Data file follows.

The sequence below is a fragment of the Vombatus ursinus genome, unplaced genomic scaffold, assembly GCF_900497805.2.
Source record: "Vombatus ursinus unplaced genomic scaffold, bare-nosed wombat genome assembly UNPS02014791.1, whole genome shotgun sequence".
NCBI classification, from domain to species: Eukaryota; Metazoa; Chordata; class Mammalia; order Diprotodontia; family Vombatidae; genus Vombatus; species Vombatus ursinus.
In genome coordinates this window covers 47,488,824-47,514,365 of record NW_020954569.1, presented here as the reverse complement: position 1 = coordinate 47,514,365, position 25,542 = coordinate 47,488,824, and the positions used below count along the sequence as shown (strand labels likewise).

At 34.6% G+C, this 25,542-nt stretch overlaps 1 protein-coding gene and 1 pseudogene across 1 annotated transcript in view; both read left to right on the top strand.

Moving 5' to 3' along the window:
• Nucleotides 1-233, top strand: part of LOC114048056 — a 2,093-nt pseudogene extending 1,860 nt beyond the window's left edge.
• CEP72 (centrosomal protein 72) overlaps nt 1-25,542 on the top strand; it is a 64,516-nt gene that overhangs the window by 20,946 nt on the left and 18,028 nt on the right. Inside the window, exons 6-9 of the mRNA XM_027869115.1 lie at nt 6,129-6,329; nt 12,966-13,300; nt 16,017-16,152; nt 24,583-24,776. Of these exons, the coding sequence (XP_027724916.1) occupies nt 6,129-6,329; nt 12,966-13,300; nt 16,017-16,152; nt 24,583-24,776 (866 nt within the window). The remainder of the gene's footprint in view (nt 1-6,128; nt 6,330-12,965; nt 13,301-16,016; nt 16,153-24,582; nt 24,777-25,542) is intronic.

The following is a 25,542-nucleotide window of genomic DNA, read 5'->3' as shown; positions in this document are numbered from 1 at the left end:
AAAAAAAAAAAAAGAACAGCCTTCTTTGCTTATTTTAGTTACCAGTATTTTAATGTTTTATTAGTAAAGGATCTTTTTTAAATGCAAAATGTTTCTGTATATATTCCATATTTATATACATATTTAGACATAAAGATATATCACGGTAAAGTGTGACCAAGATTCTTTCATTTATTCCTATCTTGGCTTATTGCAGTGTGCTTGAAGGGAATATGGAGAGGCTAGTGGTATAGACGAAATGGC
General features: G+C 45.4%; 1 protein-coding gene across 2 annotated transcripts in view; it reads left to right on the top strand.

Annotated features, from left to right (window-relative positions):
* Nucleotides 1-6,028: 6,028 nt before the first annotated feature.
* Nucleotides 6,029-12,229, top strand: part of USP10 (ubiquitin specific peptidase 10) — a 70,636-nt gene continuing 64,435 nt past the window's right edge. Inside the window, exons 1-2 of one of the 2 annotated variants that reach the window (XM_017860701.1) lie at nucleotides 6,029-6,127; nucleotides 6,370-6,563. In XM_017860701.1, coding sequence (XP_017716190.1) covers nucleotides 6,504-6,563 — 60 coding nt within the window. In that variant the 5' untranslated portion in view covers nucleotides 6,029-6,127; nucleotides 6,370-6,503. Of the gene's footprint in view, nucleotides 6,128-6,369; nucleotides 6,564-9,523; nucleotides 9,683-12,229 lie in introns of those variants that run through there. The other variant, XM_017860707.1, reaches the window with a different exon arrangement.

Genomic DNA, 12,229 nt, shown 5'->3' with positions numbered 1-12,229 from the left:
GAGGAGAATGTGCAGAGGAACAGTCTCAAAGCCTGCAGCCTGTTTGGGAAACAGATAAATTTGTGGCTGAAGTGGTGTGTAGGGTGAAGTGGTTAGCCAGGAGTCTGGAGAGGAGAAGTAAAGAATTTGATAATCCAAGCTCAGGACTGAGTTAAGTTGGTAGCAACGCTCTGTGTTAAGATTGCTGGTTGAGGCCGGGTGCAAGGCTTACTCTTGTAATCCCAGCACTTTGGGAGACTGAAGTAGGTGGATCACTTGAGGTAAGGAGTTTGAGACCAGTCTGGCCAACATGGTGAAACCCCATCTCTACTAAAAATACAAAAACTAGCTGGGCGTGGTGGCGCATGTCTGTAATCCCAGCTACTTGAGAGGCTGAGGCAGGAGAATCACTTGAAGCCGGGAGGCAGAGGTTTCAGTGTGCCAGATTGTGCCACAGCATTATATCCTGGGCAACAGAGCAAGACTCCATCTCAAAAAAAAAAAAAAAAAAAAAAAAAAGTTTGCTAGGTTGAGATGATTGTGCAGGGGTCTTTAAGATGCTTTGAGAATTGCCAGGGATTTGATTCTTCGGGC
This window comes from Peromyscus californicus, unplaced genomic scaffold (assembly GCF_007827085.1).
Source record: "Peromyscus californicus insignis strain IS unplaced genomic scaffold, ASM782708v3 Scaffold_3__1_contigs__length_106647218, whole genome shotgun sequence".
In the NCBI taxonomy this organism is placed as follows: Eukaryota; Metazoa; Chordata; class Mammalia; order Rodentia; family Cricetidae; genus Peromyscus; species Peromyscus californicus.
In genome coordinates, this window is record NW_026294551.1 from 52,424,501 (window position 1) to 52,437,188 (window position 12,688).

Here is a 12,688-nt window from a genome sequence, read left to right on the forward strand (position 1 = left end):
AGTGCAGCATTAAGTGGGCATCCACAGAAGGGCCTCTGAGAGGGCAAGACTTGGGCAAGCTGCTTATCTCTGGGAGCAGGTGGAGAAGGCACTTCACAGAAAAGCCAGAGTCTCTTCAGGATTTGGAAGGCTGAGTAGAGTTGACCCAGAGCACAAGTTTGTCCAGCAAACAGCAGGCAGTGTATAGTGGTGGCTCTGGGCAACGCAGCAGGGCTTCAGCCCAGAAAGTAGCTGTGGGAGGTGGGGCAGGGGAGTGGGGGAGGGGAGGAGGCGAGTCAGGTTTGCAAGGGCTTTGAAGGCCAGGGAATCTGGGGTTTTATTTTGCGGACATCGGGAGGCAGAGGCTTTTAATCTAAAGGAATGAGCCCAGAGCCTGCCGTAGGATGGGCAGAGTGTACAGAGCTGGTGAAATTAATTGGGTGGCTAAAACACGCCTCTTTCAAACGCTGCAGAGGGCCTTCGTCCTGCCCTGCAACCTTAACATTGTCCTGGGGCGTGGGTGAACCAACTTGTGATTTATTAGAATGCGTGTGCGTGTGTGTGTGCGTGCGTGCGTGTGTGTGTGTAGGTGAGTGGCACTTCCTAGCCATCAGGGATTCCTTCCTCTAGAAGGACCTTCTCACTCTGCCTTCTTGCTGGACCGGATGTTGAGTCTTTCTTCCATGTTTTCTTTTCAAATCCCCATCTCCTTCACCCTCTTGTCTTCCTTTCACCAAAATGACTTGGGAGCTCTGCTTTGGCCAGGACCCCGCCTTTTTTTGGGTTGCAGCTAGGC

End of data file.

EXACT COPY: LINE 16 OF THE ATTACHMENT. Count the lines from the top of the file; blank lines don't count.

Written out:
GAGGAGAATGTGCAGAGGAACAGTCTCAAAGCCTGCAGCCTGTTTGGGAAACAGATAAATTTGTGGCTGAAGTGGTGTGTAGGGTGAAGTGGTTAGCCAGGAGTCTGGAGAGGAGAAGTAAAGAATTTGATAATCCAAGCTCAGGACTGAGTTAAGTTGGTAGCAACGCTCTGTGTTAAGATTGCTGGTTGAGGCCGGGTGCAAGGCTTACTCTTGTAATCCCAGCACTTTGGGAGACTGAAGTAGGTGGATCACTTGAGGTAAGGAGTTTGAGACCAGTCTGGCCAACATGGTGAAACCCCATCTCTACTAAAAATACAAAAACTAGCTGGGCGTGGTGGCGCATGTCTGTAATCCCAGCTACTTGAGAGGCTGAGGCAGGAGAATCACTTGAAGCCGGGAGGCAGAGGTTTCAGTGTGCCAGATTGTGCCACAGCATTATATCCTGGGCAACAGAGCAAGACTCCATCTCAAAAAAAAAAAAAAAAAAAAAAAAAAGTTTGCTAGGTTGAGATGATTGTGCAGGGGTCTTTAAGATGCTTTGAGAATTGCCAGGGATTTGATTCTTCGGGC